The main challenges of anaesthesia were maintenance of proper hydration, stable haemodynamics, and prevention of hypothermia in a pediatric patient of 10 kg for nearly 10 hours. The dislodgement of the device was detected, the cardiologists tried to remove the dislodged device and failed, the cardiothoracic surgeon was called who also failed to remove it transcutaneously, and opined for open removal. Anaesthesia was well maintained for ten hours even during transport of the child from cath lab to cardiothoracic O.T. Anaesthesia was then maintained during the open removal of the dislodged device with accurate volume replacement because during surgical removal it was found the external iliac artery was severely lacerated by attempts of closed removal with extravasation of blood. Ultimately, after the removal of the dislodged device and repair of the femoral artery, the child was awake, alert, pain free and extubation was possible on table. The child recovered uneventfully and was discharged after 5 days. The PDA was surgically closed after one month and the child recovered uneventfully.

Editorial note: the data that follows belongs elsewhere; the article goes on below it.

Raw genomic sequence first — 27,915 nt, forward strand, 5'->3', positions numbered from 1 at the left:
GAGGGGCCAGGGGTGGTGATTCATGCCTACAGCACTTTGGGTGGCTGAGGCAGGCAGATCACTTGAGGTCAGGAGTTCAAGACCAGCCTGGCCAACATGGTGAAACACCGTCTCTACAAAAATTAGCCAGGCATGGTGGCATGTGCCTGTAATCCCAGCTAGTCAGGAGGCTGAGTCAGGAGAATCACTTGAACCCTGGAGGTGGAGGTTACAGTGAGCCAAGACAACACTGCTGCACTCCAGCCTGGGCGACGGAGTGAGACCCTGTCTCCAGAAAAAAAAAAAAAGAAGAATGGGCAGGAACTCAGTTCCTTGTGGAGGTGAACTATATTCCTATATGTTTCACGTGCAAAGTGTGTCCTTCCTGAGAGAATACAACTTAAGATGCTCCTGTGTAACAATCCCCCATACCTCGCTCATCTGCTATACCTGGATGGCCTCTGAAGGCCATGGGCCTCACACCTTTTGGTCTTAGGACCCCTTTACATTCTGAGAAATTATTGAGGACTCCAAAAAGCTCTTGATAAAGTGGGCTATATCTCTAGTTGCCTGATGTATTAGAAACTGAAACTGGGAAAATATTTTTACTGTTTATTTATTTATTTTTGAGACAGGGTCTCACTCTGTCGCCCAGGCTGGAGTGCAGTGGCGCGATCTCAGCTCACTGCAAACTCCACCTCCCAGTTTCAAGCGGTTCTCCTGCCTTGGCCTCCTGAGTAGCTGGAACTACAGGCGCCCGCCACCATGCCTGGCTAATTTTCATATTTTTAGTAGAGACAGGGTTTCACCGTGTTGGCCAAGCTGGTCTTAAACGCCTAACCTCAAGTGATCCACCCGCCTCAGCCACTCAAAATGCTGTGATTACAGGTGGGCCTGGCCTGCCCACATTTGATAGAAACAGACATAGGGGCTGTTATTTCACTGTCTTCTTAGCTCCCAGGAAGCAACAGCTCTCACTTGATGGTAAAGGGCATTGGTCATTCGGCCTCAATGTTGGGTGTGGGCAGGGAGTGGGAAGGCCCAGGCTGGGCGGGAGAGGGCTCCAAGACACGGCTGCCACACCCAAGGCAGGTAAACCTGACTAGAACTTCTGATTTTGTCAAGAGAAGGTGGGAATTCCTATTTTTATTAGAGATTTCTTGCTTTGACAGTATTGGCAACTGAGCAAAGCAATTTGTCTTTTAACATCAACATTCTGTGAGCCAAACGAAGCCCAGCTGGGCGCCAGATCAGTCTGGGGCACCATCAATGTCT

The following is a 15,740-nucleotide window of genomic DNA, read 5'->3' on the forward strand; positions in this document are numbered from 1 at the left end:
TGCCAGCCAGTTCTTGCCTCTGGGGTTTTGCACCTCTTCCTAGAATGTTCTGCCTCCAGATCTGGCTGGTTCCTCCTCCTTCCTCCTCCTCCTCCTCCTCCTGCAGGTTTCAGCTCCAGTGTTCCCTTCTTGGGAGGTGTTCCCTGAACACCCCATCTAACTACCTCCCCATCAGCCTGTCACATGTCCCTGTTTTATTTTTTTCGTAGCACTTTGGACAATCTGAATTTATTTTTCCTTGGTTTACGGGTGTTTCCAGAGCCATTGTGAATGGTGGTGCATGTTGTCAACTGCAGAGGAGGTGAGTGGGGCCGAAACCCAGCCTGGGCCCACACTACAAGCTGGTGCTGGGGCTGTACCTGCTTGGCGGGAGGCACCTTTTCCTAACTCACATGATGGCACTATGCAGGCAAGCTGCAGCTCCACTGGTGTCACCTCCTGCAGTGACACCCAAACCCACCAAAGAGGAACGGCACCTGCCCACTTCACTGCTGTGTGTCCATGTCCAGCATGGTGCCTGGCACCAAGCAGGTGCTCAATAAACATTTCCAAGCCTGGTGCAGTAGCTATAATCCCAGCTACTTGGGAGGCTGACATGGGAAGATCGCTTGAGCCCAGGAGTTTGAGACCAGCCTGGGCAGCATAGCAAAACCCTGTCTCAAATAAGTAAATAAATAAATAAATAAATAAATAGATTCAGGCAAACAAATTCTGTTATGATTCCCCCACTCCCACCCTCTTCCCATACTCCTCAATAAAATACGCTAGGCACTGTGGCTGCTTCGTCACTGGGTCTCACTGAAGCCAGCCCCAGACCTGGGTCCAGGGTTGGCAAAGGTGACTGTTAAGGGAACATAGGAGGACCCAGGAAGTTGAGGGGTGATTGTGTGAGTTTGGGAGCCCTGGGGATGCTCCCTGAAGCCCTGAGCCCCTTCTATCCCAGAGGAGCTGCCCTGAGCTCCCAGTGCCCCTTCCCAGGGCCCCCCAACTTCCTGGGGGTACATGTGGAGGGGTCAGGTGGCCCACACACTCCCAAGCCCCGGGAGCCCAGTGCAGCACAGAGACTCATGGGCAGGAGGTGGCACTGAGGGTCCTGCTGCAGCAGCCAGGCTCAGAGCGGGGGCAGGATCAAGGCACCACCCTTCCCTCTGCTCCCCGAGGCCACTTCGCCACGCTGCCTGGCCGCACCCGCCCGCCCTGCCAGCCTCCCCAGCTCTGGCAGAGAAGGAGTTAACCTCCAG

In conclusion the proper cooperation and collaboration among cardiologist, cardiothoracic anaesthesiologist and cardiothoracic surgeon is very much essential during interventional cardiology procedures.

 
   References Top

1.Rao PS. Summary and comparison of patent ductus arteriosus closure methods. In: Rao PS, Kern MJ (eds). Catheter Based Devices for the Treatment of Noncoronary Cardiovascular Disease in Adults and Children. Philadelphia: Lippincott, Williams & Wilkins. 2003, pp. 219-228.  Back to cited text no. 1
    
2.Bilkis AA, Alwi M, Hasri S, et al. The Amplatzer duct occluder: Experience in 209 patients. J Am Coll Cardiol 2001; 37: 258-261.  Back to cited text no. 2
[PUBMED]  [FULLTEXT]  
3.Duke C, Chan KC. Aortic obstruction caused by device occlusion of patent arterial duct. Heart 1999; 82: 109-111  Back to cited text no. 3
    
4.Syed Shahabuddin, Mehnaz Atiq, Mohammad Hamid and Muneer Amanullah; Surgical removal of an embolised patent ductus arteriosus amplatzer occluding device in a 4-year-old girl, CardioVasc Thorac Surg 2007; 6: 572-573.  Back to cited text no. 4